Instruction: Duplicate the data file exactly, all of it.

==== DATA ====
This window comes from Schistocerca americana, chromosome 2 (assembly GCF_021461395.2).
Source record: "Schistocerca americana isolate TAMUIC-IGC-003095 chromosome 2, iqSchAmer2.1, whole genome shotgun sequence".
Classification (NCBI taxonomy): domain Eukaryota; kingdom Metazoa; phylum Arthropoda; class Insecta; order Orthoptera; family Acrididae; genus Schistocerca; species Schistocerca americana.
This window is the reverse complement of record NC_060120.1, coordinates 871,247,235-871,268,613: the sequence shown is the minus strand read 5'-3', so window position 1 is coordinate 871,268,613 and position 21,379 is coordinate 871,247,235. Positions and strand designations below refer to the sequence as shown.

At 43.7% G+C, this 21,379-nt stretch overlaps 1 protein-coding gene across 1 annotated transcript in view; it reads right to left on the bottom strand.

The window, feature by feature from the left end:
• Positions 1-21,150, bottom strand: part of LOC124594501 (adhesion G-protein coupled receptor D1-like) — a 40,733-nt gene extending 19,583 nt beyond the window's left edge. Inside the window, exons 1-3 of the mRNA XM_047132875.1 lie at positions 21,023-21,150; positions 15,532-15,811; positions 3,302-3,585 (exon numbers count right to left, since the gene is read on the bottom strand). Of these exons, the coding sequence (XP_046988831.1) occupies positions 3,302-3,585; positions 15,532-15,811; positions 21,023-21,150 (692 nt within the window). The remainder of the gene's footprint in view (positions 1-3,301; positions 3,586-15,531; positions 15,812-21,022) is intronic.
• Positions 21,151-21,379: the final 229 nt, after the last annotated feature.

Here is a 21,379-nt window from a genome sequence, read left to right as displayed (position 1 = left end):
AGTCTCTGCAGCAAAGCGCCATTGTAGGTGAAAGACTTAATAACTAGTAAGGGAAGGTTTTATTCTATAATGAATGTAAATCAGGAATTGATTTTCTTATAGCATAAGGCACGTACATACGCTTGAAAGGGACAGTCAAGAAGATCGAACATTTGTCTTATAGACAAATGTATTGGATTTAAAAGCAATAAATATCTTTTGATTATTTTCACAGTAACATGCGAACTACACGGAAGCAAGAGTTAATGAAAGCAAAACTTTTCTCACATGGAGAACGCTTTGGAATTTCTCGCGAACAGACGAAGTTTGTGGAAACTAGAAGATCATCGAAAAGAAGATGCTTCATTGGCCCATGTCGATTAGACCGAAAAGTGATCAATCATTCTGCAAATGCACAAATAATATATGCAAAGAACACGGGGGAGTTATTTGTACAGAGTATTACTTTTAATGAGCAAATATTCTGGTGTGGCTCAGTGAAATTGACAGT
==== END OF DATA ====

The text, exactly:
This window comes from Schistocerca americana, chromosome 2 (assembly GCF_021461395.2).
Source record: "Schistocerca americana isolate TAMUIC-IGC-003095 chromosome 2, iqSchAmer2.1, whole genome shotgun sequence".
Classification (NCBI taxonomy): domain Eukaryota; kingdom Metazoa; phylum Arthropoda; class Insecta; order Orthoptera; family Acrididae; genus Schistocerca; species Schistocerca americana.
This window is the reverse complement of record NC_060120.1, coordinates 871,247,235-871,268,613: the sequence shown is the minus strand read 5'-3', so window position 1 is coordinate 871,268,613 and position 21,379 is coordinate 871,247,235. Positions and strand designations below refer to the sequence as shown.

At 43.7% G+C, this 21,379-nt stretch overlaps 1 protein-coding gene across 1 annotated transcript in view; it reads right to left on the bottom strand.

The window, feature by feature from the left end:
• Positions 1-21,150, bottom strand: part of LOC124594501 (adhesion G-protein coupled receptor D1-like) — a 40,733-nt gene extending 19,583 nt beyond the window's left edge. Inside the window, exons 1-3 of the mRNA XM_047132875.1 lie at positions 21,023-21,150; positions 15,532-15,811; positions 3,302-3,585 (exon numbers count right to left, since the gene is read on the bottom strand). Of these exons, the coding sequence (XP_046988831.1) occupies positions 3,302-3,585; positions 15,532-15,811; positions 21,023-21,150 (692 nt within the window). The remainder of the gene's footprint in view (positions 1-3,301; positions 3,586-15,531; positions 15,812-21,022) is intronic.
• Positions 21,151-21,379: the final 229 nt, after the last annotated feature.

Here is a 21,379-nt window from a genome sequence, read left to right as displayed (position 1 = left end):
AGTCTCTGCAGCAAAGCGCCATTGTAGGTGAAAGACTTAATAACTAGTAAGGGAAGGTTTTATTCTATAATGAATGTAAATCAGGAATTGATTTTCTTATAGCATAAGGCACGTACATACGCTTGAAAGGGACAGTCAAGAAGATCGAACATTTGTCTTATAGACAAATGTATTGGATTTAAAAGCAATAAATATCTTTTGATTATTTTCACAGTAACATGCGAACTACACGGAAGCAAGAGTTAATGAAAGCAAAACTTTTCTCACATGGAGAACGCTTTGGAATTTCTCGCGAACAGACGAAGTTTGTGGAAACTAGAAGATCATCGAAAAGAAGATGCTTCATTGGCCCATGTCGATTAGACCGAAAAGTGATCAATCATTCTGCAAATGCACAAATAATATATGCAAAGAACACGGGGGAGTTATTTGTACAGAGTATTACTTTTAATGAGCAAATATTCTGGTGTGGCTCAGTGAAATTGACAGT